After nine weeks of regular season play, and a handful of playoff matches, the NA LCS Summer 2018 season has finally concluded. At one side of the stage, Team Liquid, the super-group who looked to make a repeat of their Spring Championship victory. On the other side was Cloud9, a team who experienced a Cinderella like story from last place to the finals. Two teams entered Oracle Arena, but only one would leave a champion.
Wave of miracles
C9 came into the finals off a miraculous run. Many fans, myself included, casted doubt over Cloud9’s ability to even salvage their season, let alone play on the big stage. During the first moments of the split, things seemed to constantly go from bad to worse for the embattled organization. The roster never saw any positive consistency, as players were always being rotated out or, in the case of Andy “Smoothie” Ta, traded to another team. Their luck would eventually change with the introduction of their academy rookies Robert “Blaber” Huang and Tristan “Zeyzal”.
Very quickly the team saw improvement through these new faces and became a team feared by many. Against all odds, the team was able to lead a roster of rookies, outcasts and old veterans to the finals. The only thing standing in C9’s way of a storybook ending was one more win.
Turning into a pumpkin
Sadly their miracle-drawn carriage turned back into a pumpkin in Oakland. The team seemed severely off their game against a Team Liquid that was not about to pull any punches.
In draft, Cloud9 confused ambition with respective caution, being a large part in their undoing. In both Game 1 and 2, C9 allowed Yiliang “Doublelift” Peng to take Kai’Sa, one of the strongest ADC’s in the game. C9’s attempted game plan was to shutdown the MVP by drafting things like Twitch, Hecarim and Malzahar. This plan actually backfired, as it allowed TL to better focus counter strategies for their four remaining roles. Due to so much counter play, C9 was not able to successfully kill Doublelift in the early game, allowing him to take over the later portions as a super strong Kai’Sa.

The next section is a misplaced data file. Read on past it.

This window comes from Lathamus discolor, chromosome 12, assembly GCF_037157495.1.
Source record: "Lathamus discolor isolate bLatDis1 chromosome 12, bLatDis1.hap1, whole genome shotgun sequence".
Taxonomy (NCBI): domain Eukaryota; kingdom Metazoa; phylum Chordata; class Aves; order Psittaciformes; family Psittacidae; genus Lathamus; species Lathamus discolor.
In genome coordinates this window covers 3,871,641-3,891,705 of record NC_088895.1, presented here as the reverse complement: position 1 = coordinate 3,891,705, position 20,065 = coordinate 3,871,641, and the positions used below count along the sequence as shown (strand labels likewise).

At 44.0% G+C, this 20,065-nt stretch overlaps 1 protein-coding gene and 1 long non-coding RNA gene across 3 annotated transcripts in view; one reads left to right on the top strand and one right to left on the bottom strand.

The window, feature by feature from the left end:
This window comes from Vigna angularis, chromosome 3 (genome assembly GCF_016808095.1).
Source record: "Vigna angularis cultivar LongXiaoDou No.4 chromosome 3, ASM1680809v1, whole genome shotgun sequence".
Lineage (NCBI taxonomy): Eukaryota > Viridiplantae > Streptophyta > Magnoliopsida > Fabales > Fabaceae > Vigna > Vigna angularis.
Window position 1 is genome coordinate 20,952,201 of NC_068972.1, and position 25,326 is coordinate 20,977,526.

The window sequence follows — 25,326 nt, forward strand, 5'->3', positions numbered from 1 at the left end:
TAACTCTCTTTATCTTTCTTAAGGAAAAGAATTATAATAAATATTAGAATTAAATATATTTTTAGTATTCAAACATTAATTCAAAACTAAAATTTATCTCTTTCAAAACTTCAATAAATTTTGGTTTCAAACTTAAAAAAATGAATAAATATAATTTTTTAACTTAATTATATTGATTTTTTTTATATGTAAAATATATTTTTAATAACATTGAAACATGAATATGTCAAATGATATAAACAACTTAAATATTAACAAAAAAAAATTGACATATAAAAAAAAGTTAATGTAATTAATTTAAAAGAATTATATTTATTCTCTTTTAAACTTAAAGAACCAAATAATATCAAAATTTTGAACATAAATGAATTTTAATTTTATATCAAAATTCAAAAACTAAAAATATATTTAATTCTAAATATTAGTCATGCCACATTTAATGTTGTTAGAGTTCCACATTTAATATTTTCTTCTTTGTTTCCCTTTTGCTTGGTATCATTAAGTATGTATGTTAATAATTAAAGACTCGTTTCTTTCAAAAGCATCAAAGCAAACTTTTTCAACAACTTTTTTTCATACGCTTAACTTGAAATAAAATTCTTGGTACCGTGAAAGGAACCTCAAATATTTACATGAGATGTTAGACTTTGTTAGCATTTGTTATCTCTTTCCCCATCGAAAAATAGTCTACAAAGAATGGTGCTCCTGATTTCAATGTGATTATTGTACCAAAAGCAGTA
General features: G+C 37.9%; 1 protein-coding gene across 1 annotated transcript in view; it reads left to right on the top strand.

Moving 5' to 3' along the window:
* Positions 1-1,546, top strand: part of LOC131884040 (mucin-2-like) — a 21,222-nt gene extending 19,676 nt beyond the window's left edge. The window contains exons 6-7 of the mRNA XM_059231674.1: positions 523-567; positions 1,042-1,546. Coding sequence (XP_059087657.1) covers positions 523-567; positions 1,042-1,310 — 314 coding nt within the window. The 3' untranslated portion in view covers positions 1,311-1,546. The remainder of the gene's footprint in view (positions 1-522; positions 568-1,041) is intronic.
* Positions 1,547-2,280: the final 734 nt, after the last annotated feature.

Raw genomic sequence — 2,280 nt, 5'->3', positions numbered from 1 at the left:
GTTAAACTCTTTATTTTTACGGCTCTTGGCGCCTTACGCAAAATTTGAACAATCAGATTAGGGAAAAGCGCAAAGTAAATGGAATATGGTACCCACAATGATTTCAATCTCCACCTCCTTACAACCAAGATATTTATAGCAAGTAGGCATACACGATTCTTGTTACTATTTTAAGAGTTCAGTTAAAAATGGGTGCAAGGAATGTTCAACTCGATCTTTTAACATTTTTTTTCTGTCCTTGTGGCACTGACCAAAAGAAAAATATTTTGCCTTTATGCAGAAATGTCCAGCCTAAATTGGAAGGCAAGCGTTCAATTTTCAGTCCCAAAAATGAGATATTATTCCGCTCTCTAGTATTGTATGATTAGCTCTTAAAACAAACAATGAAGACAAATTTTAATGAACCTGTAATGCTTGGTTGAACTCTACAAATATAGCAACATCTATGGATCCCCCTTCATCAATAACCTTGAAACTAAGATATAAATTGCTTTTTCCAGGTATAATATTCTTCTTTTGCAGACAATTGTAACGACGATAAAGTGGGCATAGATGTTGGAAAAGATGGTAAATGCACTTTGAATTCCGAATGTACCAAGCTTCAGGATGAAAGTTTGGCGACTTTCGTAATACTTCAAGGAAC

Another drafting bungle came at the constant frustration of leaving Sion open. Sion can be extremely hard to deal with due to just how much punishment he can absorb. C9’s constant lack of tank killers made it very difficult to punch through the one man army. While this was not the only deciding factor in C9’s loss, this was definitely one that was a massive difference maker.
Eyes in the sky
Team Liquid’s biggest edge in netting them their second championship was their suffocating vision control. Throughout the series, it seemed like they knew precisely where all the C9 members were and what they were doing. This made it twice as hard for Cloud9 to really make plays, as Team Liquid was usually one or two steps ahead.
This effort came off the backs of Jake “Xmithe” Puchero and Kim “Olleh” Joo-sung. The jungle-support duo put on a masterclass at controlling enemy positioning. C9 always seemed to be corralled and struggling to find a way to opening the game. Through this suffocating performance, Team Liquid could basically do what they wanted, and that meant taking the championship.
Looking forward: The Gauntlet
While C9 has, once again, lost out in a finals match, their year is not over yet. Cloud9 has one last shot at qualifying for worlds by winning the NA Regional Qualifiers, better known as the Gauntlet. The Gauntlet has always been C9’s place of power, as they have never been defeated during a run through the treacherous tournament. This year may be the team’s toughest yet, as they sit as the final boss and have tough competition. TSM, Echo Fox and Clutch Gaming form the list of potential suitors for Sunday evening, and each one brings their own unique challenges.
Can C9 snap the competition in the Gauntlet and book their flight to Korea? You’ll have to tune in next time to find out! Until then, keep those eyes on the sky!
Featured Image courtesy of Riot Games. Images courtesy of LoL Esports Flickr